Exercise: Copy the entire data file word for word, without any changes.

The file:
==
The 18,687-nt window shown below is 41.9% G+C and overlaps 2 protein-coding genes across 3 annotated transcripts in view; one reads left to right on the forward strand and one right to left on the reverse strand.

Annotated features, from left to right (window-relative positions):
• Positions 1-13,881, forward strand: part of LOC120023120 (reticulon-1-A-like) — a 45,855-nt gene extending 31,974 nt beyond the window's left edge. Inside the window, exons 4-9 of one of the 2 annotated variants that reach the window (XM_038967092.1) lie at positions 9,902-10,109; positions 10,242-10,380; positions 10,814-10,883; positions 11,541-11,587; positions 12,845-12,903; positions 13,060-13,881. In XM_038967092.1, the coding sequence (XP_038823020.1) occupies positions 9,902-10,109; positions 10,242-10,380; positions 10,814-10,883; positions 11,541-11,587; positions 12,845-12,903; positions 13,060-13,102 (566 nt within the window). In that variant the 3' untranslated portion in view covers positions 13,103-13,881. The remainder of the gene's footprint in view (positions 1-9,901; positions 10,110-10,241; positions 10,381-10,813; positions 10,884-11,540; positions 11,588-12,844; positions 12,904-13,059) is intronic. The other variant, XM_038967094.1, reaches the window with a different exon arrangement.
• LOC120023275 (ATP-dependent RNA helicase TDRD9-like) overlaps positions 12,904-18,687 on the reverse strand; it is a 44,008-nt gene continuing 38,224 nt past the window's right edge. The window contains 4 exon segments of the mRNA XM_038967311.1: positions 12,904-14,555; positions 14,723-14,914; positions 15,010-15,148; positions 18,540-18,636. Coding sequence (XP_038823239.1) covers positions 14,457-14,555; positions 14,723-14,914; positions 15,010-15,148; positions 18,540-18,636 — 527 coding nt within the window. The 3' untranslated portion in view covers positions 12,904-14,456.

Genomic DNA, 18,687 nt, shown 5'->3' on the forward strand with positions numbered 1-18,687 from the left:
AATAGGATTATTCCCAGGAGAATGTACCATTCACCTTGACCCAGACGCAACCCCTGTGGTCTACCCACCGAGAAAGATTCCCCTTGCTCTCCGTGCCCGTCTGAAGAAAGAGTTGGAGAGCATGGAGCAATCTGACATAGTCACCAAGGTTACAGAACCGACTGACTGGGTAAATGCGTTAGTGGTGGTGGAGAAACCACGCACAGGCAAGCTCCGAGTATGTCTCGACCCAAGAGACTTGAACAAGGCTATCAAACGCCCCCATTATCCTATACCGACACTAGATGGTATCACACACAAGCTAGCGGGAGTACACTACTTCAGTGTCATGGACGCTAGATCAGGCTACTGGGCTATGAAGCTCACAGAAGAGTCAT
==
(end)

The 18,687-nt window shown below is 41.9% G+C and overlaps 2 protein-coding genes across 3 annotated transcripts in view; one reads left to right on the forward strand and one right to left on the reverse strand.

Annotated features, from left to right (window-relative positions):
• Positions 1-13,881, forward strand: part of LOC120023120 (reticulon-1-A-like) — a 45,855-nt gene extending 31,974 nt beyond the window's left edge. Inside the window, exons 4-9 of one of the 2 annotated variants that reach the window (XM_038967092.1) lie at positions 9,902-10,109; positions 10,242-10,380; positions 10,814-10,883; positions 11,541-11,587; positions 12,845-12,903; positions 13,060-13,881. In XM_038967092.1, the coding sequence (XP_038823020.1) occupies positions 9,902-10,109; positions 10,242-10,380; positions 10,814-10,883; positions 11,541-11,587; positions 12,845-12,903; positions 13,060-13,102 (566 nt within the window). In that variant the 3' untranslated portion in view covers positions 13,103-13,881. The remainder of the gene's footprint in view (positions 1-9,901; positions 10,110-10,241; positions 10,381-10,813; positions 10,884-11,540; positions 11,588-12,844; positions 12,904-13,059) is intronic. The other variant, XM_038967094.1, reaches the window with a different exon arrangement.
• LOC120023275 (ATP-dependent RNA helicase TDRD9-like) overlaps positions 12,904-18,687 on the reverse strand; it is a 44,008-nt gene continuing 38,224 nt past the window's right edge. The window contains 4 exon segments of the mRNA XM_038967311.1: positions 12,904-14,555; positions 14,723-14,914; positions 15,010-15,148; positions 18,540-18,636. Coding sequence (XP_038823239.1) covers positions 14,457-14,555; positions 14,723-14,914; positions 15,010-15,148; positions 18,540-18,636 — 527 coding nt within the window. The 3' untranslated portion in view covers positions 12,904-14,456.

Genomic DNA, 18,687 nt, shown 5'->3' on the forward strand with positions numbered 1-18,687 from the left:
AATAGGATTATTCCCAGGAGAATGTACCATTCACCTTGACCCAGACGCAACCCCTGTGGTCTACCCACCGAGAAAGATTCCCCTTGCTCTCCGTGCCCGTCTGAAGAAAGAGTTGGAGAGCATGGAGCAATCTGACATAGTCACCAAGGTTACAGAACCGACTGACTGGGTAAATGCGTTAGTGGTGGTGGAGAAACCACGCACAGGCAAGCTCCGAGTATGTCTCGACCCAAGAGACTTGAACAAGGCTATCAAACGCCCCCATTATCCTATACCGACACTAGATGGTATCACACACAAGCTAGCGGGAGTACACTACTTCAGTGTCATGGACGCTAGATCAGGCTACTGGGCTATGAAGCTCACAGAAGAGTCAT